Bariatric Surgery Cuts Diabetes Drug Use and Costs


The need for diabetes and cardiac medications is reduced significantly in obese patients who undergo weight-loss surgery, and so are their costs.

Obese patients who undergo weight-loss surgery reduce their diabetes medications by almost three-fourths and cardiac drugs by nearly half after 4 years, according to a new study. And they end up spending much less on these medications.

Significant medication cost reductions were achieved in patients undergoing bariatric surgery in comparison with a nonsurgical control group.

“Given that these cost savings are achieved at 1 year post-surgery and sustained at 4 years post-surgery, it is likely that additional medication cost savings may be maintained,” stated lead author John M. Morton, MD, Chief, Bariatric and Minimally Invasive Surgery, Stanford University School of Medicine, Stanford, California. “As patients lose weight after surgery, they typically see significant improvements in many obesity-related conditions, including diabetes, hypertension, and heart disease, while similar patients who don’t have surgery often see their conditions become worse.”

Dr Morton and colleagues used data obtained from the Truven Health MarketScan® Databases for 2007-2012 to propensity-score match the health claims of 2700 laparoscopic gastric bypass and gastric band patients before and after surgery with 2700 nonsurgical patients matched for body mass index and health status with 4-year follow-up.

Accounting for preoperative costs and patient characteristics, bariatric surgery patients had 22.4% lower pharmacy costs compared with nonsurgical controls in the 4-year period after surgery.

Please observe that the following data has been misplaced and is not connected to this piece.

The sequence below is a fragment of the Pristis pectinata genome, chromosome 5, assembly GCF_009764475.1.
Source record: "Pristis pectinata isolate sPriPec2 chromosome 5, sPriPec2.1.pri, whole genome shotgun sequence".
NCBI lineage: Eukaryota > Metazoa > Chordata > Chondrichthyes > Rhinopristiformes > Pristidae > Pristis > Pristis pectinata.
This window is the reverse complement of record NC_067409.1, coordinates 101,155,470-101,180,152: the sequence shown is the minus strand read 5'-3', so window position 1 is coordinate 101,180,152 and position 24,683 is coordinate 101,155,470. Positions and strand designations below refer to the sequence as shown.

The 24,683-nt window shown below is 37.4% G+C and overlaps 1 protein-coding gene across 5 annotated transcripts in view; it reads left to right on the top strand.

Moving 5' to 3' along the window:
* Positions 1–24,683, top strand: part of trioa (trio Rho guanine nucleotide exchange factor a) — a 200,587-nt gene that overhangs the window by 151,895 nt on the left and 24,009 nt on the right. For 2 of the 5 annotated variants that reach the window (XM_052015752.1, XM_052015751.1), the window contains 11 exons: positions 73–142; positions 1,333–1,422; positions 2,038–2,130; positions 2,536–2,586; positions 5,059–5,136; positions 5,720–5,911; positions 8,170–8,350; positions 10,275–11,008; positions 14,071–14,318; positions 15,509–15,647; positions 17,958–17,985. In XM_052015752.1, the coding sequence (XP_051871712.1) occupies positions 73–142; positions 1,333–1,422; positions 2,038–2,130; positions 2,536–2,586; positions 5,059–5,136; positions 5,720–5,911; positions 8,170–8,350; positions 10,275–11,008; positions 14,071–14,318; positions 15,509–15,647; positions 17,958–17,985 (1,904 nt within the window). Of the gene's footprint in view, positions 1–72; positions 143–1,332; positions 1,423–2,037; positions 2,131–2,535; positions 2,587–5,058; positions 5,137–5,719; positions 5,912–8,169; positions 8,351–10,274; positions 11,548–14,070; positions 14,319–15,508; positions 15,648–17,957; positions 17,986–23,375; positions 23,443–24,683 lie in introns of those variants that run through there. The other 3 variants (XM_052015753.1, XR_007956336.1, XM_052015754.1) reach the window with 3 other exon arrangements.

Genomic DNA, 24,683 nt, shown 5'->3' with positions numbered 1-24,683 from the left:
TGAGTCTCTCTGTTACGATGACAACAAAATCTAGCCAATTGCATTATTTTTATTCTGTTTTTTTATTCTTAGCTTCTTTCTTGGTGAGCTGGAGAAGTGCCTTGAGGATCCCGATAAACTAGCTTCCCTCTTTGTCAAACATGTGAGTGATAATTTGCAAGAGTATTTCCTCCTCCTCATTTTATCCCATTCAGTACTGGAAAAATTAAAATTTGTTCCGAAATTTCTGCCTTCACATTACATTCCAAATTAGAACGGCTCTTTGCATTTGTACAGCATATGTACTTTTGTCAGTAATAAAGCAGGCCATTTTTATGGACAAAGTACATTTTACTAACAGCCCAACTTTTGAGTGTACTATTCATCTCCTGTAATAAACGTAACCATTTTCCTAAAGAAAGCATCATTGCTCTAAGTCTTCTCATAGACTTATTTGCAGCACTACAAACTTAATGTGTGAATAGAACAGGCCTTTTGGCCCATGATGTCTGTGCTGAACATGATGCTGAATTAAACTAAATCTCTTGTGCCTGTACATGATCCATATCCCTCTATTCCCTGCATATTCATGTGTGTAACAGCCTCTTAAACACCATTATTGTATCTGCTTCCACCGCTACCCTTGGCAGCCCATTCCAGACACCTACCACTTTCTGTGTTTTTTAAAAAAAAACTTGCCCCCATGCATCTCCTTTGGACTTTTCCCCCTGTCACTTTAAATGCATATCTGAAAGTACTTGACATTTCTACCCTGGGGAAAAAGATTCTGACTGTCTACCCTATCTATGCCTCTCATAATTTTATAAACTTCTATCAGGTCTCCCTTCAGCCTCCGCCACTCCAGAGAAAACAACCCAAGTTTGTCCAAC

“At 4 years after surgery, there was a sustained decrease in medication cost for the surgery group compared to the control group with $8,411 and $9,900 in overall pharmacy costs,” stated Dr Morton. “Specifically, in the 1-year prior to surgery, the surgery and control group consumed $3,098 and $2,303 in overall pharmacy costs. One year following surgery, there was a reversal between the surgery and control group with $2,209 and $2,407 in overall pharmacy costs, respectively.” Medication costs are particularly sensitized to changes in body weight, he noted.

There was a 73.7% reduction in the number of antidiabetic medications taken by surgical cases compared with controls in the 4-year postsurgery period and a 47% reduction in antihypertensive and cardiac medications.

About 179,000 patients had bariatric surgery last year, at a cost ranging anywhere from $17,000 to $30,000, depending on surgical method and geography, according to the American Society for Metabolic and Bariatric Surgery. A study in 2008 calculated that the medical cost savings, between less frequent doctor visits and less use of costly drugs for obesity-related diseases, offset the price of gastric bypass, one of the most common methods of bariatric surgery, within 2 to 4 years.

“The health and economic case for bariatric surgery is compelling, yet we are only performing these operations on less than 1% of potential candidates,” said Raul Rosenthal, MD, director of the Bariatric and Metabolic Institute at Cleveland Clinic Florida. “We need to make rational choices when it comes to health care and the right choice for patients with obesity may be bariatric surgery.”

Dr Morton presented the results of the study (Abstract A103) at the 31st Annual Meeting of the American Society for Metabolic and Bariatric Surgery in San Diego during ObesityWeek 2014.

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